Beware the Iran ‘Pearl Harbor’ Moment

In 2000, the Project for a New American Century (PNAC) issued a report that proposed establishing a new U.S.-led security perimeter across the globe to protect Western interests and perform the “constabulary” duties associated with “shaping the security environment in critical regions.” 

The report, “Rebuilding America’s Defenses,” which suggested billions more in the Pentagon budget annually for reimagining military capabilities across the forces, including nuclear and space, was based in part on the Defense Policy Guidance, crafted by Paul Wolfowitz and Dick Cheney during the George H. W. Bush Administration “for maintaining U.S. preeminence, precluding the rise of a great power rival, and shaping the international security order in line with American principles and interests.”

The report noted that “the process of transformation” that PNAC envisioned, “even if it brings revolutionary change, is likely to be a long one, absent some catastrophic and catalyzing event—like a new Pearl Harbor.”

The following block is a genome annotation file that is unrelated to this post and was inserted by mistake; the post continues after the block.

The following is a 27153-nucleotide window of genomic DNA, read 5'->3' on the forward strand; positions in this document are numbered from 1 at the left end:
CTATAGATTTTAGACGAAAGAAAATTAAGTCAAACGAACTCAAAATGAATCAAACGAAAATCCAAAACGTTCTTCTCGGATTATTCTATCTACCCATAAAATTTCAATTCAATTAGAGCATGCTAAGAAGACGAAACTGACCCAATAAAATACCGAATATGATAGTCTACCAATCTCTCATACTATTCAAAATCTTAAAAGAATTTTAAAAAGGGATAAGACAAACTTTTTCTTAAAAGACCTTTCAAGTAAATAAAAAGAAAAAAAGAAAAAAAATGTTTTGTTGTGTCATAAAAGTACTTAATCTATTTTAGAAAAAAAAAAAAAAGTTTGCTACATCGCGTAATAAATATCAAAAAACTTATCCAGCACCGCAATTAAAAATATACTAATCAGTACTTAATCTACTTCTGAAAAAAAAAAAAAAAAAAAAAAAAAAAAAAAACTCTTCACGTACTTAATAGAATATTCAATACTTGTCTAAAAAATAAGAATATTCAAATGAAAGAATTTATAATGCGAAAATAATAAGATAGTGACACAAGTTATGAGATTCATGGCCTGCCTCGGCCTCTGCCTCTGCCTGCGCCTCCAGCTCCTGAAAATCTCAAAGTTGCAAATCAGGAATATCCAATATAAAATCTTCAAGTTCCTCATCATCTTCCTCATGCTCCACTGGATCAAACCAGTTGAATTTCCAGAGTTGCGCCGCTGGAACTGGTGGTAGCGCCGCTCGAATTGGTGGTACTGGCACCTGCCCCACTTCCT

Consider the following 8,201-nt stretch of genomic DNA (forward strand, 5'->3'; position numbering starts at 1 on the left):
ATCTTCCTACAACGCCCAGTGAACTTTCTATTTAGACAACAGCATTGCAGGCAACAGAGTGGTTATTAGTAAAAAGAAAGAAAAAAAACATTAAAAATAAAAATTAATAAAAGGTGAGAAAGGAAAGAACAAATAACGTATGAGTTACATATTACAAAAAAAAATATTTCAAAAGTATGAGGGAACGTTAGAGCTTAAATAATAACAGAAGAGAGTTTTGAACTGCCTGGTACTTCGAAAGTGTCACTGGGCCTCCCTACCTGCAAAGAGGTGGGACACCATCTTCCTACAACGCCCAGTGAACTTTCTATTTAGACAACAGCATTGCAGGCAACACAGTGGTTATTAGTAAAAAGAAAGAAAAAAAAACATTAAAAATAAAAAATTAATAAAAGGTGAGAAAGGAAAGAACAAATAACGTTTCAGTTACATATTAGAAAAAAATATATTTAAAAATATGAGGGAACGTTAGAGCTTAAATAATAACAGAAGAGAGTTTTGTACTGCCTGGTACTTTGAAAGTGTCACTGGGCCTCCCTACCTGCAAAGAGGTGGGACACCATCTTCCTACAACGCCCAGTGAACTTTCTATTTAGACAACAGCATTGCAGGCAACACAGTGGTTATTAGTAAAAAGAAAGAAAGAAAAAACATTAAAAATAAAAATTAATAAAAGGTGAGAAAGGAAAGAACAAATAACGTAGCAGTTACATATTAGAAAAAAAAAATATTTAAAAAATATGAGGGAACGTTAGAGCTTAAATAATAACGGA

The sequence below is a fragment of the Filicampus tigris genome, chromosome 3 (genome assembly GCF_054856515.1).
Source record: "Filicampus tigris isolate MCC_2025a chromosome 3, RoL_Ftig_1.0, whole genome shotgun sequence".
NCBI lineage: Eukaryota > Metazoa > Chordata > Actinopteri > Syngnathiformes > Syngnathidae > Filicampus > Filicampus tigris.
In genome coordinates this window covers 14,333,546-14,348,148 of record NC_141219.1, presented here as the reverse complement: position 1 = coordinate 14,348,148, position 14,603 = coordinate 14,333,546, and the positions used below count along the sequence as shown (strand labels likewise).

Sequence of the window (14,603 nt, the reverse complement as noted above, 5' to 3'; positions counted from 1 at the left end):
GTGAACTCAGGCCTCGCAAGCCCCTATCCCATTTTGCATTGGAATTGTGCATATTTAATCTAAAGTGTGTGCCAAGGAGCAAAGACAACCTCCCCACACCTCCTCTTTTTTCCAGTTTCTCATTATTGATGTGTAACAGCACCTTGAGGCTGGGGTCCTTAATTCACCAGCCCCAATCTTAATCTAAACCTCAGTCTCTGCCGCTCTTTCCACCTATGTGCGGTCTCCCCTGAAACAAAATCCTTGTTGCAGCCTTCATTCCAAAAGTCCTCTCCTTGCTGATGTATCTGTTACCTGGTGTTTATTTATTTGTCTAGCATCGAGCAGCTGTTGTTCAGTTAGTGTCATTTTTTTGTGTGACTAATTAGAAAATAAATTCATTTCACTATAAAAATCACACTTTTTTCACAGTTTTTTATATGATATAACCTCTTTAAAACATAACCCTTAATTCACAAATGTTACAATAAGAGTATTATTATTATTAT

PNAC, which was founded by Bill Kristol and Robert Kagan and had been actively lobbying to remove Iraqi dictator Saddam Hussein from power, got its “Pearl Harbor” a year later. Within two years of the Sept. 11, 2001 attacks, the U.S. invaded Iraq, saw Hussein executed, and was well on its way to fulfilling at least one top line goal from “Rebuilding America’s Defenses”: to “fight and decisively win multiple, simultaneous major theater wars.”